A Growing Opportunity: Selling to Pet Parents

With BP’s two children off to work and college, she has directed her abundant love and energy to Zoey, a slightly overweight, nine-year-old golden retriever. “Zoey is just like a person,” BP told me. “Actually, he’s better than a person. I wish the people I know were as good as Zoey.”

DM, my sister, is very sympathetic to that point of view. An avid pet lover and devoted “mother” of Pali, DM has become an amateur expert in all sorts of pet-related fields, from pet grooming to pet training to pet medicine and psychology.

BP and DM are planning to spend future Wednesday evenings at the Falcon House, a local restaurant that has smartly capitalized on the pet trend by offering a weekly “K9 Kocktail Party.” I hear that the restaurant brims with dogs enjoying doggy delicacies from dog bowls while their owners sip pet-themed drinks like Salty Dogs and Greyhounds. (A portion of the proceeds from dog-related items is donated to the Humane Society.)

BP and DM are prime examples of their generation. Baby boomers, already a major force in American commerce, are getting nutty over pets. As their children grow up (and become increasingly less cuddly), they are transferring their attention to their pets.

“Pets have replaced children,” says Ken Hall, chief marketing officer for PetSmart. The trend today, Hall says, is to pamper “four-legged children instead of two-legged ones.”

The pampering of pets by surrogate human parents is not new, but the scope of it may be unprecedented. In the past 12 years, U.S. spending on pets doubled, from about $17 billion in 1994 to about $35 billion today.

Riding on the waves of this tide, PetSmart, with 700 stores in North America, is selling “thousands of goods, including disposable diapers, The Doggy Bone Cookbook, and apparel such as a faux-fur trimmed pink wool coat,” says USA Today.

“By buying pets human-type gifts, we are making ourselves feel good and making them happy,” says Bob Vetere, chief operating officer of the American Pet Products Manufacturers Association (APPMA). In fact, Vetere credits the “humanization of pets” with driving the market of high-end pet products and services that reflect more human desires.

The excessiveness of this trend cannot be underestimated. Theresa Howard, writing in USA Today, pointed to these hot new pet products:

A $200 Swarovski crystal necklace with coordinated “Mommy” bracelet from Le Prissy Pets in Honolulu
A GPS Global Petfinder at $350 and a Gucci pet carrier at $720, both from Neiman Marcus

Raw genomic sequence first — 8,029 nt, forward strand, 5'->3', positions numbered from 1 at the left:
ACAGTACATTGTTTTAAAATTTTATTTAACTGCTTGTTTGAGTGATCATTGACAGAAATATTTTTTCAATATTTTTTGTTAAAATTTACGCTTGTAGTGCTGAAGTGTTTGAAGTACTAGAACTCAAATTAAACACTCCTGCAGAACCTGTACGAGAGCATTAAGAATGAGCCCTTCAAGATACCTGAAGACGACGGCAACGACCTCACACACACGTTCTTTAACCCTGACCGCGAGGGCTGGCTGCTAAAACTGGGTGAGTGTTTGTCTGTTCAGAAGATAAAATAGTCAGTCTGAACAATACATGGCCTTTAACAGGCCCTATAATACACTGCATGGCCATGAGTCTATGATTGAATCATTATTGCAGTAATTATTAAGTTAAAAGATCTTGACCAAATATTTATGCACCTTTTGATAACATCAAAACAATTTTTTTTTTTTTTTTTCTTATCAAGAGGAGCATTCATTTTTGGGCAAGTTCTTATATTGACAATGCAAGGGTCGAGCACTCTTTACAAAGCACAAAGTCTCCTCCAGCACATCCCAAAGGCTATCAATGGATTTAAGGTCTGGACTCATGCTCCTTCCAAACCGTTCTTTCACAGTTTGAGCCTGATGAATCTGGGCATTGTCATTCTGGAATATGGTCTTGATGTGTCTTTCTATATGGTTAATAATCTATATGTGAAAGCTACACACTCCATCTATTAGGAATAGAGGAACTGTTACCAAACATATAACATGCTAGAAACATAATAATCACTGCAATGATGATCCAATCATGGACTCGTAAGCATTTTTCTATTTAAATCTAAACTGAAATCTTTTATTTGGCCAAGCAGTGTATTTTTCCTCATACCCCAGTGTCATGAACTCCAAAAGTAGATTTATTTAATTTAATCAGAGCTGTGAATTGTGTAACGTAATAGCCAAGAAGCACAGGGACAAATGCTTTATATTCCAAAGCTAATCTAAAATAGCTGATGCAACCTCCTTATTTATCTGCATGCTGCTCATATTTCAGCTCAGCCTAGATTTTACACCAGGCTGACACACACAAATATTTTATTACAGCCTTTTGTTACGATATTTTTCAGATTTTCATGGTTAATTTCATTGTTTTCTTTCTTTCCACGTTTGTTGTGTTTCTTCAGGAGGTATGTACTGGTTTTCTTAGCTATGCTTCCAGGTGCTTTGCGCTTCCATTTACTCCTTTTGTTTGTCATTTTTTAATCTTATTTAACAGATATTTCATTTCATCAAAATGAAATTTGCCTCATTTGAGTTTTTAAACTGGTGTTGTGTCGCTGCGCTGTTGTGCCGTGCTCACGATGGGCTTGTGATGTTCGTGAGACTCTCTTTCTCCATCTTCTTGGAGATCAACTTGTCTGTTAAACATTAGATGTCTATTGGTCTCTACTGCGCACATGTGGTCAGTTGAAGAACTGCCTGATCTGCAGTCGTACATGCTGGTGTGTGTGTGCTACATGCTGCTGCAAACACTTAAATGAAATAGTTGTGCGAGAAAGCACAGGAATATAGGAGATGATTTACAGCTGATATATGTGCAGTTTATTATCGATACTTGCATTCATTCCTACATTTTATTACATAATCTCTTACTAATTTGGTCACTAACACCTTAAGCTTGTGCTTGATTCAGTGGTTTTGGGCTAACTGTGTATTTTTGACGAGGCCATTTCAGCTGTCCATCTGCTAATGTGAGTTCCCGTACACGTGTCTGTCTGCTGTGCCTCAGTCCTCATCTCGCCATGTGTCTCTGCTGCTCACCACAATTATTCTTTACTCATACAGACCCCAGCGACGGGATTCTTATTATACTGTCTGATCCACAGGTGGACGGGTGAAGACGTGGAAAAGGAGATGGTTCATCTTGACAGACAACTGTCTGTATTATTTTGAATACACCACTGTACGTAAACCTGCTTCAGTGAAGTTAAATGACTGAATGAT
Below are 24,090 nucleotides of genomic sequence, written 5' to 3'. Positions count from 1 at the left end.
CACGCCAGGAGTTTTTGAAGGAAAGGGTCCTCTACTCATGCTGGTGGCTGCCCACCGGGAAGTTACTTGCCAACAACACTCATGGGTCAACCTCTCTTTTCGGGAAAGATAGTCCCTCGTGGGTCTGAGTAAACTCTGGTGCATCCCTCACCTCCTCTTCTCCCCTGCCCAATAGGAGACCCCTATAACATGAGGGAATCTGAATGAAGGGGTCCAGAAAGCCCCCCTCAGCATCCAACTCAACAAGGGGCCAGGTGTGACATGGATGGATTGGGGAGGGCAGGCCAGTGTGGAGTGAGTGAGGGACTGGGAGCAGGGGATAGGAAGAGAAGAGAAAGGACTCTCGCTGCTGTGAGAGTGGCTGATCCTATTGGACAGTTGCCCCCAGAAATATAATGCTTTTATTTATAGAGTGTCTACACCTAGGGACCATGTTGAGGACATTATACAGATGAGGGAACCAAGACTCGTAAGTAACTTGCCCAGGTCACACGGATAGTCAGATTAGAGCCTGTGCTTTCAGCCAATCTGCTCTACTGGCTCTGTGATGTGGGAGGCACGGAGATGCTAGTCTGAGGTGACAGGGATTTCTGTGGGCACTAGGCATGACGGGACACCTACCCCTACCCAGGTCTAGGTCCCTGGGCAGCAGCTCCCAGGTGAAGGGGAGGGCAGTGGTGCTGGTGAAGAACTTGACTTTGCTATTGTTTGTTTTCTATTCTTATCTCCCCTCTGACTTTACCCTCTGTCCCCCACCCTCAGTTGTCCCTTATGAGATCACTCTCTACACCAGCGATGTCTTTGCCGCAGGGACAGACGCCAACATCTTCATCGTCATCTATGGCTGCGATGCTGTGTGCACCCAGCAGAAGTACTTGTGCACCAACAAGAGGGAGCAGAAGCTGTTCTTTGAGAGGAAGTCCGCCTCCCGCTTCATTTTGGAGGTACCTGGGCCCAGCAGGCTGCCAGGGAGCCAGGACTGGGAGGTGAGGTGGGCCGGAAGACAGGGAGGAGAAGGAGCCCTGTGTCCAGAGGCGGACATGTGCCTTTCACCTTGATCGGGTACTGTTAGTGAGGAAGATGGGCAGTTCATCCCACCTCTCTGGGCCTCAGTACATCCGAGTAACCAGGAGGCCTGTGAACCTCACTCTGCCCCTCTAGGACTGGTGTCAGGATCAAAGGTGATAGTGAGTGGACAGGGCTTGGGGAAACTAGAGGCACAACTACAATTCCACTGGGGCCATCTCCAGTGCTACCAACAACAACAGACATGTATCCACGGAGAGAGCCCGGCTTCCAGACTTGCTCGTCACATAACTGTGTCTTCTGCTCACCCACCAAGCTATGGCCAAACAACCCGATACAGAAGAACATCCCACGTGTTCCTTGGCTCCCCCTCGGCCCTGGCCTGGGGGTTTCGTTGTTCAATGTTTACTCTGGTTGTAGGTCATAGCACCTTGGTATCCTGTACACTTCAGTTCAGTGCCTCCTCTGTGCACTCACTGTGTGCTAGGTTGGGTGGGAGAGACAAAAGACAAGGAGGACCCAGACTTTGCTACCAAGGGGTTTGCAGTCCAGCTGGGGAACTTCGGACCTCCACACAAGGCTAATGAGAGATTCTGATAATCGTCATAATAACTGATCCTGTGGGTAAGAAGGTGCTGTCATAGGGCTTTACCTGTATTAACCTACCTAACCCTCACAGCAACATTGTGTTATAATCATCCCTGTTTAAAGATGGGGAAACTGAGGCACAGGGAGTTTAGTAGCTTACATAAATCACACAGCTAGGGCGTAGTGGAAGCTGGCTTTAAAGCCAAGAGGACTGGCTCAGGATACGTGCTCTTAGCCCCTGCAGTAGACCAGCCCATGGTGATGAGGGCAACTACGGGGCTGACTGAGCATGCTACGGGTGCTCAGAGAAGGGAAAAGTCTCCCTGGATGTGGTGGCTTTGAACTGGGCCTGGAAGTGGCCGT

Aromatherapy baths for $50 and monogrammed terry spa robes for $40 from a Massachusetts dog spa
And, best of the best, a bone-shaped doggy cellphone, selling for $349 (plus a $16 per month calling plan) at PetsMobility in Scottsdale, Arizona

If all this weren’t so disturbing, it would be funny. And if it weren’t so profitable, we wouldn’t be talking about it in ETR.

There is only one way to deal with a rising trend that has core values you question: Invest in it. In this case, you can invest in the booming pet market by opening up one (or several) home businesses in the following pet-related fields:

  • boarding
  • grooming
  • training
  • feeding
  • supplies

And that’s just to name a few.

To capitalize on the boomers’ tendency to treat their pets like people, position your home-based business as if it were serving human beings instead of animals. For example, the short list of pet services above may be converted as follows:

  • Turn your boarding facility into a Pet Hotel.
  • Turn your grooming service into a Pet Spa.
  • Instead of calling yourself a trainer, market yourself as a Pet Behavior Specialist.
  • Turn your pet food supply business into a Gourmet Pet Food Shop.
  • Instead of a pet supplies store, open a Specialty Pet Boutique.

According to the January issue of the APPMA Advisor, there are several other industry trends to keep an eye on. Among the top are doggy day care and in-home grooming services, as well as things like braces and prescription lenses for pets.

Of course, none of this has to be done in brick and mortar. If I were starting a pet-related business today, I’d do the whole thing online. And I’d pursue baby boomers and baby procrastinators (young couples who are waiting to have human children) by targeting lists such as:

  • List Title
  • Description
  • Universe Size
  • Lead Source

Adorned Pampered Pet Owners

Targets people who buy expensive items for their pets:


Direct mail

Alliance Buyers: Pet Lovers

People who share their homes with pets (44% male, 50% female)


Compiled retail buyers

Signatures – Pet Merchandise Buyers

Animal lovers who have purchased specific items for their pets (10% male, 90% female)


Direct mail

Keep in mind that though these lists are intended for direct mail, you can usually contact the marketer to get e-mail addresses for an online sales effort.

I usually prefer “push” marketing strategies (direct email) over “pull” (website-based) strategies. But in this case, I think you can indeed begin a business with a good website because of the huge number of information seekers who are on the Web every day looking for the newest pet idea/product/gadget. The APPMA estimates that this includes14% of dog owners, 19% of cat owners, 18% of fish owners, and 23% of bird owners.

With so much money and time being spent online, you could certainly garner a chunk of the action.

[Ed. Note: Mark Morgan Ford was the creator of Early To Rise. In 2011, Mark retired from ETR and now writes the Palm Beach Letter. His advice, in our opinion, continues to get better and better with every essay, particularly in the controversial ones we have shared today. We encourage you to read everything you can that has been written by Mark.]